“Let your life lightly dance on the edges of time like dew on the tip of a leaf.”
Fig. 1. The Environmental Kuznet Curve : a development-environment relationship

mic growth is vital for giving more options to poor societies, but their models of development must become less energy intensive and more environmentally sound.

For industrialised counties, too, stopping growth or even seriously slowing it is not much of an option for protecting the global environ­ment. Their slower growth would imperil growth in the poor nations, which are dependent on the markets of the rich nations. Moreover, their continuing growth is needed to generate new environmentally safe technologies and extra margin of resources needed for transfer to poor nations. But, the growth models of industrial nations must change drasti­cally. The current quantity of growth should be replaced by quality. In order to create balance between economic growth and environmental degradation it is necessary to break the cycle of poverty and environ­mental destruction in the less deve­loped countries (LDCs).

Environmental Kuznet Theory

The inevitability of pollution in developing countries has been demonstrated by the Environmental Kuznet Curve. The EKC is a hypo­thesized relationship between indi­cators of environmental degradation and income per capita. According to the theory, environmental pollution and degradation increase in the early stages of economic growth, get to a peak point, and reverse in such a way that the environment improves at high income levels. This is based on the fact that developing countries desire industrialization and economic growth and tend to consume more cheap energy. There is also need for developing countries to build roads and rail tracks and develop massive infrastructure to promote economic growth. Such activities that are required at the take-off stage of economic development are substan­tially energy-intensive.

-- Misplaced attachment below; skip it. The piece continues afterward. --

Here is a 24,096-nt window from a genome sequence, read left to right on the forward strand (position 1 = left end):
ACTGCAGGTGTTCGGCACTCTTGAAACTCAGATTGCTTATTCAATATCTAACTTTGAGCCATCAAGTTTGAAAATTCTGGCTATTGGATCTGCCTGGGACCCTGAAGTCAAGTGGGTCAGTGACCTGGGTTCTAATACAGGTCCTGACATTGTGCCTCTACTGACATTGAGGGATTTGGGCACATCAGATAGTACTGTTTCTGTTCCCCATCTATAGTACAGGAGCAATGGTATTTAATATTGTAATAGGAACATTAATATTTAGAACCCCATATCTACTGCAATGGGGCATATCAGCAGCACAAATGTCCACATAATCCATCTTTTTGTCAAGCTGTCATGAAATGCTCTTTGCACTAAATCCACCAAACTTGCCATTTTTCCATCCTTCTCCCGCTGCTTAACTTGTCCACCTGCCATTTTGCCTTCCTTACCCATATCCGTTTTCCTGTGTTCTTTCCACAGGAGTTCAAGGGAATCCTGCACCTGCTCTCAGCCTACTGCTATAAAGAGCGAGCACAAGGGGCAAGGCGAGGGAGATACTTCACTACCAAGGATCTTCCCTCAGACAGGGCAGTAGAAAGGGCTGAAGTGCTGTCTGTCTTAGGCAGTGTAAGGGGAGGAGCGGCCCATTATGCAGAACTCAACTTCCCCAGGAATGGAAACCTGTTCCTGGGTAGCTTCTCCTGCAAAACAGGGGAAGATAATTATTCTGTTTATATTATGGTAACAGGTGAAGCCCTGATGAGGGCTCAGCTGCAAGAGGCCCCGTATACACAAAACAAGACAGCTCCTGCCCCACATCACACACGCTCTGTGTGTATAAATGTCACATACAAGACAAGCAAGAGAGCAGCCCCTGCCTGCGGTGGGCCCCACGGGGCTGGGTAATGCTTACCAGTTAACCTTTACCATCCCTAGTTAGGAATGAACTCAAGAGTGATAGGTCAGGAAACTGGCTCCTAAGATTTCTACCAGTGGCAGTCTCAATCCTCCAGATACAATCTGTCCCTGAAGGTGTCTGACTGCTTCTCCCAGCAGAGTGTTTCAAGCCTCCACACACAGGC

A number of economists have hypothesized that the relationship between economic growth and environmental quality, whether positive or negative, is not fixed along a country’s development path; indeed it may change sign from positive to negative as a country reaches a level of income at which

PD/June/2016/96
people demand and afford more efficient infrastructure and a cleaner environment.

At low levels of development, both the quantity and the intensity of environmental degradation are limited to the impacts of subsistence economic activity on the resource base and* to limited quantities of biodegradable wastes. As agriculture and resource extraction intensify and industrialization takes off, both resource depletion and waste gene­ration accelerate. At higher levels of development, structural change towards information-based industries and services, more efficient techno­logies, and increased demand for environmental quality result in leveling-off and a steady decline of environmental degradation (Panayo- tou 1993), as seen in the Figure 1 below :

Y

Implications of Pollution

World Bank for the first time in the year 1995 provided an aggregate economy-wide stigma estimated the health impact of water pollution to be $ 5,710 million and the agricultural output loss due to soil degradation as $ 1,942 million. The health aspects of air pollution were assessed as $ 1,310 million and the loss of livestock carrying capacity due to degradation was found to be $ 328 million. The cost of deforestation came to be $ 214 million and the loss of al tourism was found to be $ 213 million. Overall, the results show that the total environ­mental damage was $ 9.7 billion per year, or 4-5% of GDP 1992 values. A subsequent estimate of World Bank (2005) assessed that the annual health costs increased air pollution alone.